Eight men run the 100-meter in under 10 seconds By Sam Fariss for RunBlogRun

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082121_PreClassicDay199888.JPGAndre De Grasse wins the Nike Pre Classic 100m, photo by How Lao Photography

In her final column on the Nike Pre Classic, Sam Fariss gave Canadian super star Andre De Grasse his due with his fine 100m win in Eugene, Oregon last weekend.

Eight men run the 100-meter in under 10 seconds

By Sam Fariss for RunBlogRun

EUGENE, Ore. - In one of the strongest one-hundred-meter fields in history, eight out of the nine men entered into the Pre Classic race, finished with sub-10 second times. The field included Olympic second-place finisher from Team USA, Fred Kerley, and the Olympic third-place finisher from Team Canada, André de Grasse.

De Grasse clocked in first at the 9.74-second mark and Kerley earned another second-place finish, just four one-hundredths of a second behind de Grasse.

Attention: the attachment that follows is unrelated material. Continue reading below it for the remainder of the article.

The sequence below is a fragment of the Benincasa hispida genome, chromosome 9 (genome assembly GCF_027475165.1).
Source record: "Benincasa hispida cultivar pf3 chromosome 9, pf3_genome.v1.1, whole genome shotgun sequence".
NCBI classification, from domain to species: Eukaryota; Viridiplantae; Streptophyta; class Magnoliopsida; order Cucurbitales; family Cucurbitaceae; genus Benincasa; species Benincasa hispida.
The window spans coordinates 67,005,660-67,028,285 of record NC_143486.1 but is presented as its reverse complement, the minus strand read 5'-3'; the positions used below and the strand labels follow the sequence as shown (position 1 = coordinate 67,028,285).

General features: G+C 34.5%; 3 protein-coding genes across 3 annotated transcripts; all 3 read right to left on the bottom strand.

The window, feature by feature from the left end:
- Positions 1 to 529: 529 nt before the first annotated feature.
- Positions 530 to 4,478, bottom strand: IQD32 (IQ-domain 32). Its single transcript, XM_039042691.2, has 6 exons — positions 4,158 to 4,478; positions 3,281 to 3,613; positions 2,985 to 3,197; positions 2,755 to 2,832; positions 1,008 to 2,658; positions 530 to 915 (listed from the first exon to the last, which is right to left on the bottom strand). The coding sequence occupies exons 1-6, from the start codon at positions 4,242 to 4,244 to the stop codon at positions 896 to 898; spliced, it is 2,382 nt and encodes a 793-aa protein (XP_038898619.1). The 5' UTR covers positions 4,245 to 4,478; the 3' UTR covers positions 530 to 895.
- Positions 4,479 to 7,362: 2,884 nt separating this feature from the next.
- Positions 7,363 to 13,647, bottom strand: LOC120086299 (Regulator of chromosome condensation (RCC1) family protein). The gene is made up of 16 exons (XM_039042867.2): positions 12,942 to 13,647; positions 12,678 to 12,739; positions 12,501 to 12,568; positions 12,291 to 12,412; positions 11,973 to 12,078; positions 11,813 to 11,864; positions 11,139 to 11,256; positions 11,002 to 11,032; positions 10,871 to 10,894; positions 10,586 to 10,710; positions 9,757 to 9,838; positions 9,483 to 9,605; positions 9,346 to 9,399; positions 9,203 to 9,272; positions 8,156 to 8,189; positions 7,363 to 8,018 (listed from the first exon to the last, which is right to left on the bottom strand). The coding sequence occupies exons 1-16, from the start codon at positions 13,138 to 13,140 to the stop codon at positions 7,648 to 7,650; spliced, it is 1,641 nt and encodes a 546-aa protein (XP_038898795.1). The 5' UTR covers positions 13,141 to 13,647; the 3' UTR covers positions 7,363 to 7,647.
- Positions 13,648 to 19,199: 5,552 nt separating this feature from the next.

The rest of the field was nothing to ignore. Finishing in sixth was 5-time Olympic medalist and 12-time World Championship medalist Justin Gatlin. Coming in at fourth was the first-ever man to break the 10-second barrier as a junior competitor, Trayvon Bromell. As well as Duck alum Cravon Gillespie and 400-meter specialist Michael Norman, and many more track and field stars.

"This field was magnificent. So many people ran under 10 seconds. It's been a while since anyone has done that before, so it's really good to be part of that conversation," De Grasse said.

De Grasse was just one of two men that were not American competitors in the Diamond League race, the other being Akani Simbine of South Africa. With seven out of the nine competitors being from the United States, de Grasse certainly defied the odds of defeating every single one.

The third-place finisher, Ronnie Baker, is the world record holder for the indoor 60-meter event and clocked in at 9.82 seconds. Baker ran a 9.83 in Tokyo which made him the ninth fastest 100-meter sprinter in Olympic history and third-fastest American ever.

With a time of 9.74, de Grasse would have broken the Canadian record but the wind was measured at +2.9 which is far above the allowable 2.0 meters per second.

"I felt good to finally compete in front of fans. I felt like it got my adrenaline going. So I knew it was going to be a good day; a good race," De Grasse said.

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